Before celebrities replaced supermodels as popculture icons, high fashion was synonymous with “high profile.” As ubiquitous on the red carpet as on the runway, Kate Moss, Naomi Campbell and Stephanie Seymour generated more headlines for their romantic entanglements – and diva-like behaviour – than their designer endorsements. But the new generation of supermodels, led by Canadian Coco Rocha, is the polar opposite: hard-working, freshfaced and surprisingly attitude-free. On the last afternoon of New York’s fall fashion week – a gruelling eight days of back-to-back shows during which most models subsist on caffeine and adrenalin – Rocha not only calls me promptly at 3:00 p.m. but she'[s also as bubbly as a glass of Veuve Clicquot. “I remember you!” she says, and I actually believe her. We first met in Paris last year, when she made her debut as the face of elle, Yves Saint Laurent’s newest fragrance. Then, although friendly, she seemed shy – and still in awe of her new-found fame. A year later, there’s no sign of her earlier reticence.
Discovered by Vancouver agent Charles Stuart five years ago at a local Irish-dancing competition – a skill she reprised for Jean Paul Gaultier’s fall 2007 collection – Rocha turns 20 this year and is model-of-the-moment on the catwalk. Besides YSL, she has appeared in campaigns for Balenciaga, Dolce & Gabbana, Christian Dior and Lanvin. But she’s quick to point out that her job is not easy, especially during the spring and fall shows. “You have to be on cue all the time,” she explains. “Sometimes you feel like‘Oh, my goodness, how am I going to bear another day?’ [But] no one wants a model who is annoying and grouchy.”
Besides her piercing blue eyes and trademark pout, there’s no doubt that her professionalism is partly why Rocha is a designer favourite. Another reason, surely, is her lack of pretension. “I’m all about being myself,” she says. “If you have to act, then there’s something wrong. I can’t stand fake anything – even fake handbags!” She insists that this laid-back attitude is common to Canadian models in particular.“We come into this not expecting anything from it – we’re just here to have fun.” This is a sharp contrast to her counterparts from less-privileged nations, says Rocha. The stakes are higher for them because they often enter the modelling business with the goal of making a lot of money for their families. “I’m not saying that the Europeans have horrible lives or anything, but [they have] a lot of pressure from home to make it in the industry.”Raised in suburban Richmond, B.C. – where her parents worked in the airline industry – Rocha was more interested in dancing than fashion when she started working with photographer Steven Meisel in 2005. “I didn’t know who he was,” she says. “Only later did I realize that it was actually a really big deal.” She credits him with jump-starting her career; soon after wrapping a shoot with him in L.A., she took part in fashion weeks in New York, Milan and Paris, where she was pegged as the “new girl” to watch. Now, walking the runway has become routine. “It’s funny that you get used to it,” she says. “At the last show, there was a new girl. It was [only] her third show this season, and she was nervous about how she should walk. And there’s me, saying ‘Okay, let’s do this!’”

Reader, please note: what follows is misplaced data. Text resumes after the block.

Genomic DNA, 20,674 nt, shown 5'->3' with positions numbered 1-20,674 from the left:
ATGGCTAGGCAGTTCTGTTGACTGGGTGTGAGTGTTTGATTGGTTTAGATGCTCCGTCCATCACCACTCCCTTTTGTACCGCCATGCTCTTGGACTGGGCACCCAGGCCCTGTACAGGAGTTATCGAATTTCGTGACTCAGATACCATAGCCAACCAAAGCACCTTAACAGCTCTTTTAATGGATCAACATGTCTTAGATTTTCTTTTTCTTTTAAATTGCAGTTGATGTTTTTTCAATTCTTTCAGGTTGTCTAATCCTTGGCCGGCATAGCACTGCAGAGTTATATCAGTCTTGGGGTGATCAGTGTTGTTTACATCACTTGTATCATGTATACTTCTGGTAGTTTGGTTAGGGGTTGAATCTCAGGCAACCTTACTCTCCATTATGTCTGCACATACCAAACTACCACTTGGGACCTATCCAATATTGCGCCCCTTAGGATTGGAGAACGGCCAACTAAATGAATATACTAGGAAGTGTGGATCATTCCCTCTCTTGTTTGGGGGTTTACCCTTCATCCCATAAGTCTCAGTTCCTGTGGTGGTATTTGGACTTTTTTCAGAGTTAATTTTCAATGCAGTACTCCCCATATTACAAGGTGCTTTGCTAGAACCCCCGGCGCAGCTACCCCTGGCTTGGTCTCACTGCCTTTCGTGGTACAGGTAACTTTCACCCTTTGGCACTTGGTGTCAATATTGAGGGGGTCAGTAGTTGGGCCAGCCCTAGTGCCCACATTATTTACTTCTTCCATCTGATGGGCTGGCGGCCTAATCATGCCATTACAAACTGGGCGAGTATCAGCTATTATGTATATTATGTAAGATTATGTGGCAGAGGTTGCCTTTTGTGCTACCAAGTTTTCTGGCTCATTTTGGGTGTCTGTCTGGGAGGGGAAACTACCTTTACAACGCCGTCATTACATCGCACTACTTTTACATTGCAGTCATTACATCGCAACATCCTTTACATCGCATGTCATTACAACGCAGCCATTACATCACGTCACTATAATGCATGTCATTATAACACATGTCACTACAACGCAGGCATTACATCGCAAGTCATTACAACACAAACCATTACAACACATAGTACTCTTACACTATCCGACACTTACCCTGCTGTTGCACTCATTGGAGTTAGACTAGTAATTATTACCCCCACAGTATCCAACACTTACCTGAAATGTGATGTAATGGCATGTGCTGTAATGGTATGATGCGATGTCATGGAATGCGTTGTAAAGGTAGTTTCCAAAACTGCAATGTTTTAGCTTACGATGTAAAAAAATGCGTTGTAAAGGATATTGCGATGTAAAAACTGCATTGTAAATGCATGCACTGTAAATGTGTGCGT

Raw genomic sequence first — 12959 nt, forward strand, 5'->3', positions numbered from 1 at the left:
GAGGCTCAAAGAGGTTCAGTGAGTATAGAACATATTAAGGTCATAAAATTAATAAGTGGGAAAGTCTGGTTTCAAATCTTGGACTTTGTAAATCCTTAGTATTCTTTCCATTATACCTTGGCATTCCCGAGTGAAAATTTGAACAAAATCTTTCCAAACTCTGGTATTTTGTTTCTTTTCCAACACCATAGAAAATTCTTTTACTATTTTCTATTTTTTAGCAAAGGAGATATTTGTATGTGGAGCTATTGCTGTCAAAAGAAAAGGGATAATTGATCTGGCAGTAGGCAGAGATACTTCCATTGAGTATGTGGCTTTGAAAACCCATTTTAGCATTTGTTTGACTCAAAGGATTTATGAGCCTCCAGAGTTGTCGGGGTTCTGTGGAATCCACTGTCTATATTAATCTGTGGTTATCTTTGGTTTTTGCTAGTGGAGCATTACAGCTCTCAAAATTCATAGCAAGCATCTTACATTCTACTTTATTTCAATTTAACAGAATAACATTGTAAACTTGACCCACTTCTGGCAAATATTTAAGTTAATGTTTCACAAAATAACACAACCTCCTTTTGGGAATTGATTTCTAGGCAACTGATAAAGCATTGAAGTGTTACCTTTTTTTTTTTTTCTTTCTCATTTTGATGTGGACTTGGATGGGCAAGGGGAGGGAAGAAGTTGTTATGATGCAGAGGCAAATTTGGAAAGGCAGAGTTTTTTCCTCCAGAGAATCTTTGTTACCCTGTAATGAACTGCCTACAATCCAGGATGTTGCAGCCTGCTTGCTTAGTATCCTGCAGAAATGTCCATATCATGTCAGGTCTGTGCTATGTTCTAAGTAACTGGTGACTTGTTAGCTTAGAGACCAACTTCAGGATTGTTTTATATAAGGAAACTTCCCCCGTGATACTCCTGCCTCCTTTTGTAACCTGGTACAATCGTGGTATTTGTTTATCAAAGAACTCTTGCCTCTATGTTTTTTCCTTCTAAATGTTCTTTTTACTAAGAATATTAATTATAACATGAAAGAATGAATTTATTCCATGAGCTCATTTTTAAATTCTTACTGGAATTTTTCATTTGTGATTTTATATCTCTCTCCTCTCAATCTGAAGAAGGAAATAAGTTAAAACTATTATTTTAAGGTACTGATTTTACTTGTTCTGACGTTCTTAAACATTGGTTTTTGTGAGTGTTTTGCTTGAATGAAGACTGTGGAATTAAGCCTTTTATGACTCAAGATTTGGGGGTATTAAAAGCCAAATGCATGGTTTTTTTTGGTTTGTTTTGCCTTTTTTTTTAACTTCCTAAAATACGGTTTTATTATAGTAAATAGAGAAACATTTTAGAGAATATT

Not that the fashion world has lost its lustre. Rocha is passionate about both up-and-coming labels, like Rag & Bone and Derek Lam, and the designers she calls the “great masters”: “I like Nicolas [Ghesquire] from Balenciaga – each collection is always better than the last – and Gaultier, because of his personality. He makes everyone so happy.” Other perks that come with being a fashion model – such as international travel – are appealing too. “We don’t see Paris, Milan or London as tourists,” says Rocha. “What we get to see is almost like the underground [of a city]. We see how everything works, how the fashion industry is, and we go to dinners, functions and parties. No one would ever experience it the way we do.”
So how does Rocha stay grounded when she leads such a charmed life? She often travels with her mother or a close childhood friend -“It’s really nice to havesomeone [with me] who isn’t associated with fashion”- and keeps a low profile in her personal life.“I’m not a party girl. I’d rather be at home.” Still, it’shard to shake the supermodel aura when she spends time in B.C. “I can talk to my friends at home about my problems, but then they’ll turn around and say‘Yeah, my day [working] at Starbucks wasn’t so great, so stop complaining!’” It’s that kind of reality check that helps keep the glamorous photo shoots and weekly first-class flights in perspective. “I haven’t taken [this] for granted,” she says. “I’m really thankful for what I have right now, and I’ll continue to do this as long as I can.”
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